Psalms 45:14 "All of the glory of the daughter's of the king is inside
(the house)".  Rav Kook then says that the separation of the sexes is a
cardinal tenent of the Torah, one which must not be endangered.

An opposing view is posited by Rav Ben-Tzion Uziel, the former Chief
Sephardic Rabbi of Israel.  In _Mishpatei Uziel_, Hoshen Mishpat, pp.
34-35 , Rabbi Uziel says that

"It is reasonable to say that every serious gathering and productive
conversation [between men and women] is not subject to the fears of
pritzut (immoral behavior), and every day men and women meet through
business and they communicate and there is no immoral behavior.  Our
sages said "Don't speak too much with a women"(Avot 1:5) only with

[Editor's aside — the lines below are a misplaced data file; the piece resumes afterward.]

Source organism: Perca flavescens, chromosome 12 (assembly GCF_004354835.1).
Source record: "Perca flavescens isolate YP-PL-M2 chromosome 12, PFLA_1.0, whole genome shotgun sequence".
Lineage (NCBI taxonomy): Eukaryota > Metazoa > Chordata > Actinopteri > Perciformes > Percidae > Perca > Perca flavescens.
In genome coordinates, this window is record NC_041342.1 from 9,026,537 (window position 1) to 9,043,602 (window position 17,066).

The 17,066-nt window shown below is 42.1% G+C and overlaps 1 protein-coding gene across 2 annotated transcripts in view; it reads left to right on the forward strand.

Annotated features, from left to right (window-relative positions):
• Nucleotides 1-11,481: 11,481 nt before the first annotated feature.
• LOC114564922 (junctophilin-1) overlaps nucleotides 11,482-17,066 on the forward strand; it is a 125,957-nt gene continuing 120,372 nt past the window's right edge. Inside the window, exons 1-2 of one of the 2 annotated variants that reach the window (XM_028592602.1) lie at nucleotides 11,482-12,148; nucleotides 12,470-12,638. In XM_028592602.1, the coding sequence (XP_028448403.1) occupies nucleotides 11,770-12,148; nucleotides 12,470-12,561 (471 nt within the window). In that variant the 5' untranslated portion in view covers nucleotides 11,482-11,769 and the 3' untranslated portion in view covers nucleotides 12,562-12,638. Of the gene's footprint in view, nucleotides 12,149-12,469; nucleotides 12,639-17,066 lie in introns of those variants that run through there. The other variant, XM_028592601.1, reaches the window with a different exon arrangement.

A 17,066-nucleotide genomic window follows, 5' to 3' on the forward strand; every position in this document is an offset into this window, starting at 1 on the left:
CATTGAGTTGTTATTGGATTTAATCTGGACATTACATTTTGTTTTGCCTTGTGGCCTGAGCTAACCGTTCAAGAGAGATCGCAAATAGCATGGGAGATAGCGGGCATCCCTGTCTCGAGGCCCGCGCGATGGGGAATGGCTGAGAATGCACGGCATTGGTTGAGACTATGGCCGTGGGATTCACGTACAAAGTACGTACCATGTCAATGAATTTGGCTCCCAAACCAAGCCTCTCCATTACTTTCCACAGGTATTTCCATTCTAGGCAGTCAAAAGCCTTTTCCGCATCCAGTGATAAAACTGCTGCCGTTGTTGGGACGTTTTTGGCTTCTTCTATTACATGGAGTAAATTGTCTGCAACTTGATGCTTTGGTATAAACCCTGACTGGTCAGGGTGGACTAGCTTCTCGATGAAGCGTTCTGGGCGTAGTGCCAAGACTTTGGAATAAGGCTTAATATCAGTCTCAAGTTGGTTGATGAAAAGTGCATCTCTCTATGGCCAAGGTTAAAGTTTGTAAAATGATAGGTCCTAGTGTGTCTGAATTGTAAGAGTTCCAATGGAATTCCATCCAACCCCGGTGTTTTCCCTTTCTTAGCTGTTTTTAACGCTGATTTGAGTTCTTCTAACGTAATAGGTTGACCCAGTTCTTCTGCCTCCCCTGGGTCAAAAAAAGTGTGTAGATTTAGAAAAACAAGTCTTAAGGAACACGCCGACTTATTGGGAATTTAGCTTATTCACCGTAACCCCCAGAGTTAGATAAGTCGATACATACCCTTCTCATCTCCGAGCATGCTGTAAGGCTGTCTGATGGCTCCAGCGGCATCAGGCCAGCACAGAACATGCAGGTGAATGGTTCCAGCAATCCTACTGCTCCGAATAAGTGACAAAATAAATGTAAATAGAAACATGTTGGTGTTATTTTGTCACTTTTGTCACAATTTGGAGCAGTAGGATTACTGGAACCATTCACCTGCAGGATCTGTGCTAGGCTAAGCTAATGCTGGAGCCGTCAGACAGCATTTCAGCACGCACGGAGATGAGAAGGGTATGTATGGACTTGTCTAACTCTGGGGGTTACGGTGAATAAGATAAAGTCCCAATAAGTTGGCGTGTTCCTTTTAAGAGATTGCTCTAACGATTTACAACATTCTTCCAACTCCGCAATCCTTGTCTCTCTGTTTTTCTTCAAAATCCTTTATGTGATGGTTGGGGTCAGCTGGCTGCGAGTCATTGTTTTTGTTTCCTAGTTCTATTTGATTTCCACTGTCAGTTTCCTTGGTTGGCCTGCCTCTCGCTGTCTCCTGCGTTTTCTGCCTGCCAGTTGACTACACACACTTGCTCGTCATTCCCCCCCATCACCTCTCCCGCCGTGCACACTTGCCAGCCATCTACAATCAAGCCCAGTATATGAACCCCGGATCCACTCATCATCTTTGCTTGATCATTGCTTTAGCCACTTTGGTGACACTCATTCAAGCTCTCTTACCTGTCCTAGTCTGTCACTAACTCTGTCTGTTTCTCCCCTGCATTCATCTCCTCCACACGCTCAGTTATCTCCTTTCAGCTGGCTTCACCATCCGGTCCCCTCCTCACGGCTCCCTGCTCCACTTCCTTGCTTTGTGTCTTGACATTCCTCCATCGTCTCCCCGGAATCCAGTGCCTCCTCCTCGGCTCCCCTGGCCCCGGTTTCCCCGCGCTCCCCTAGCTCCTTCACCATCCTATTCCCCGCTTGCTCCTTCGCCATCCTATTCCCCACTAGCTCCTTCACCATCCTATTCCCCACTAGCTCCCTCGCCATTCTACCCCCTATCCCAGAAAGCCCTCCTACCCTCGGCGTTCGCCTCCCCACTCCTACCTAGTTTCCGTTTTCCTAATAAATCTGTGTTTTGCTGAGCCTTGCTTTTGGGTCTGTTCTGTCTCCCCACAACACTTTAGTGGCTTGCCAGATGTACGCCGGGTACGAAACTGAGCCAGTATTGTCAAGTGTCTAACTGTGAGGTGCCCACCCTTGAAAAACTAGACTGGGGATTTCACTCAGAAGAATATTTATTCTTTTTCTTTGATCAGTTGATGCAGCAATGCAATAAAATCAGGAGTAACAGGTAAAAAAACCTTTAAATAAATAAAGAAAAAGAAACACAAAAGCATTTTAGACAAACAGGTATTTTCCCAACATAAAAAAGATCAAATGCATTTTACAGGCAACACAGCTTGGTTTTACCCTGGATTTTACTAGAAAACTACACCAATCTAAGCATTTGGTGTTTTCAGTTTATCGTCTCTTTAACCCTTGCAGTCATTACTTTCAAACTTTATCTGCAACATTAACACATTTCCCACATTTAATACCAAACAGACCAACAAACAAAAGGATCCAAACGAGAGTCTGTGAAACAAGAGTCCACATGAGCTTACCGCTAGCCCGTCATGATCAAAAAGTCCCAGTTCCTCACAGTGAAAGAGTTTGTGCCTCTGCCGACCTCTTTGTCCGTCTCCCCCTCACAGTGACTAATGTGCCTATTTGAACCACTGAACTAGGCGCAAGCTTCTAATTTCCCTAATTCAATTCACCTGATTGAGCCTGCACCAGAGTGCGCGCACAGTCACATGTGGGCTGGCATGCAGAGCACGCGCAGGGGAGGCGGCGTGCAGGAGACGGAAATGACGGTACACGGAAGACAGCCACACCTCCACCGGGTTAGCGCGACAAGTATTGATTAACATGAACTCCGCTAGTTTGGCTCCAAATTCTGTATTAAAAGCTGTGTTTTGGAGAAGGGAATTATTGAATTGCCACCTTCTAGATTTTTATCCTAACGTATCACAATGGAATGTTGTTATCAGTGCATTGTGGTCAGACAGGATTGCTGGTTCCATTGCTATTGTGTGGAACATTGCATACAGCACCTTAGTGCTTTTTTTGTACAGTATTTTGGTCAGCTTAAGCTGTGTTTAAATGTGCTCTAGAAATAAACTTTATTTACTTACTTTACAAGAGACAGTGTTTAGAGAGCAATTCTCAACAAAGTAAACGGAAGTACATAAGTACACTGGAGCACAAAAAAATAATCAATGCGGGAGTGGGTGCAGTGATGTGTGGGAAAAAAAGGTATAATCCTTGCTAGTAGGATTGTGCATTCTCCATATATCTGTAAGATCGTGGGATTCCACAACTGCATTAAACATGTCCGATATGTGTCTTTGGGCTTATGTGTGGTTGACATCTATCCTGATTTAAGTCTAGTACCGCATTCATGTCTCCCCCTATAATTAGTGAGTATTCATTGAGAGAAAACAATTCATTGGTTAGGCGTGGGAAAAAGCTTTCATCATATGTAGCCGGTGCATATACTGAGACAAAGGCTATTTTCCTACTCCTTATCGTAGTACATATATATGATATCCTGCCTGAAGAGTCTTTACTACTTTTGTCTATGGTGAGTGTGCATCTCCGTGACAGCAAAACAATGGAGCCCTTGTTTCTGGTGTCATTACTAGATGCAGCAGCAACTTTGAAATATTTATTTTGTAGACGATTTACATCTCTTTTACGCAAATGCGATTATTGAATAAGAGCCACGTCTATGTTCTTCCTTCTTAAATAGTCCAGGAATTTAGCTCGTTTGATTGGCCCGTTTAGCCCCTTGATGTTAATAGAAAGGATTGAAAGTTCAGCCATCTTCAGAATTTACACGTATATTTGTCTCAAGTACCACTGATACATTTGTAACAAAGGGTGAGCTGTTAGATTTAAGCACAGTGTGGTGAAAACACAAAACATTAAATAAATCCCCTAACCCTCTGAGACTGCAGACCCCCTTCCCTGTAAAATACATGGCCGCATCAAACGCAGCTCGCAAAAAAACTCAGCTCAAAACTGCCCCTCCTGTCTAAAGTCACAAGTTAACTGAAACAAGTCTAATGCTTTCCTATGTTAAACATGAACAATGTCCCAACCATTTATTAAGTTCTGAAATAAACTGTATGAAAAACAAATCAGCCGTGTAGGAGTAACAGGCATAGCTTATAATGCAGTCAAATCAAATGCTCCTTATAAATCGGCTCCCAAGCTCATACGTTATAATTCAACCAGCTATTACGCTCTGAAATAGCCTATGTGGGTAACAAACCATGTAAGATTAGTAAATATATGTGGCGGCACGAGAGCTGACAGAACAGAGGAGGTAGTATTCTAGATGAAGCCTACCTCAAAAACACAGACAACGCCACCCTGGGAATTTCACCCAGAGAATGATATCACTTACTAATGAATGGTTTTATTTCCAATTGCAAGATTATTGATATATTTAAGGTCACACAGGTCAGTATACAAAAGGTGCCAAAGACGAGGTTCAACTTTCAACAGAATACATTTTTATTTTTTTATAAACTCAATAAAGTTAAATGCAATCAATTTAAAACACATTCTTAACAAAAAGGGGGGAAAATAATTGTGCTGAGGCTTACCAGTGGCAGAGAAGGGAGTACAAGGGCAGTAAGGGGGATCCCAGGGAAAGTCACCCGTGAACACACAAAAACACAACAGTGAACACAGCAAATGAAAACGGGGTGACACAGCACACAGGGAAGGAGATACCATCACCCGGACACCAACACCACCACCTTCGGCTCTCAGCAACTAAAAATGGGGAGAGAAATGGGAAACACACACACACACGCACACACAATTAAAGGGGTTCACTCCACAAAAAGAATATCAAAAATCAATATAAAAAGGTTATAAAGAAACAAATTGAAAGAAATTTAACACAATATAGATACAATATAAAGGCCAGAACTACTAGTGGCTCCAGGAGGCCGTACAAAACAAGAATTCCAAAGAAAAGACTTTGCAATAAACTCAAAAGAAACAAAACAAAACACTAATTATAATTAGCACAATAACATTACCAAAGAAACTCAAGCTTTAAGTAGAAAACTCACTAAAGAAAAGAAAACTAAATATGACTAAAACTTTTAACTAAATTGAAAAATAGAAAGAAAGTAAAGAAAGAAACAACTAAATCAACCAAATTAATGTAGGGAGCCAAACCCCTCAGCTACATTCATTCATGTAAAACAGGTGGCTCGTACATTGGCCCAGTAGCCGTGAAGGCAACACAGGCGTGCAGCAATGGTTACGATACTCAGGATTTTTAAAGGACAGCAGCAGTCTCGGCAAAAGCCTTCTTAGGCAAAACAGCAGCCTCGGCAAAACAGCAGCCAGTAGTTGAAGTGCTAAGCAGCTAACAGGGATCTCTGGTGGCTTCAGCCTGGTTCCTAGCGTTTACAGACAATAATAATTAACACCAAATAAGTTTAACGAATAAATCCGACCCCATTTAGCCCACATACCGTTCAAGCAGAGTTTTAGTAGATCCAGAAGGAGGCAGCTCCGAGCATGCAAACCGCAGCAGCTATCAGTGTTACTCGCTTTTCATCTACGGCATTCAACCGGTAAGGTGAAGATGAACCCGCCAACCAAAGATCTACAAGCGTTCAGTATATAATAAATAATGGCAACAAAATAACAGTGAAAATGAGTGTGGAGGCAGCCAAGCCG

regard to talk which has no purpose, but not talk which deals with
matters of a serious and public nature..."

Another source often quoted is the Rambam, Hilchot Melachim, 1:5, which
says that "It is forbidden to appoint a woman to a public position".  On
this Rambam I will quote Rabbi Uziel who said that "This halacha is not
found in the Talmud, the Mishnah, or the Gemara and since this is not
found anywhere else in the poskim (halachic decisors) it is a halacha
that one can reject".

In addition, the new Sephardic Chief Rabbi of Israel, Rabbi Eliyahu
Bakshi Doron wrote in vol. 20 of _Torah She B'al Peh_, Mossah HaRav
Kook, pp. 66-72 , that women can serve in positions of public

Lastly there are numerous example from Jewish history of women serving
in public positions. From the Tanakh there is Devorah (Judges 4:5) and
Hulda the Prophetess (2 Kings 22:14).  From more modern times there is
Edel the daughter of the Baal Shem Tov and Rachel the daughter of the
Apter Rebbe who both were "rebbes" on their own right (see Menachem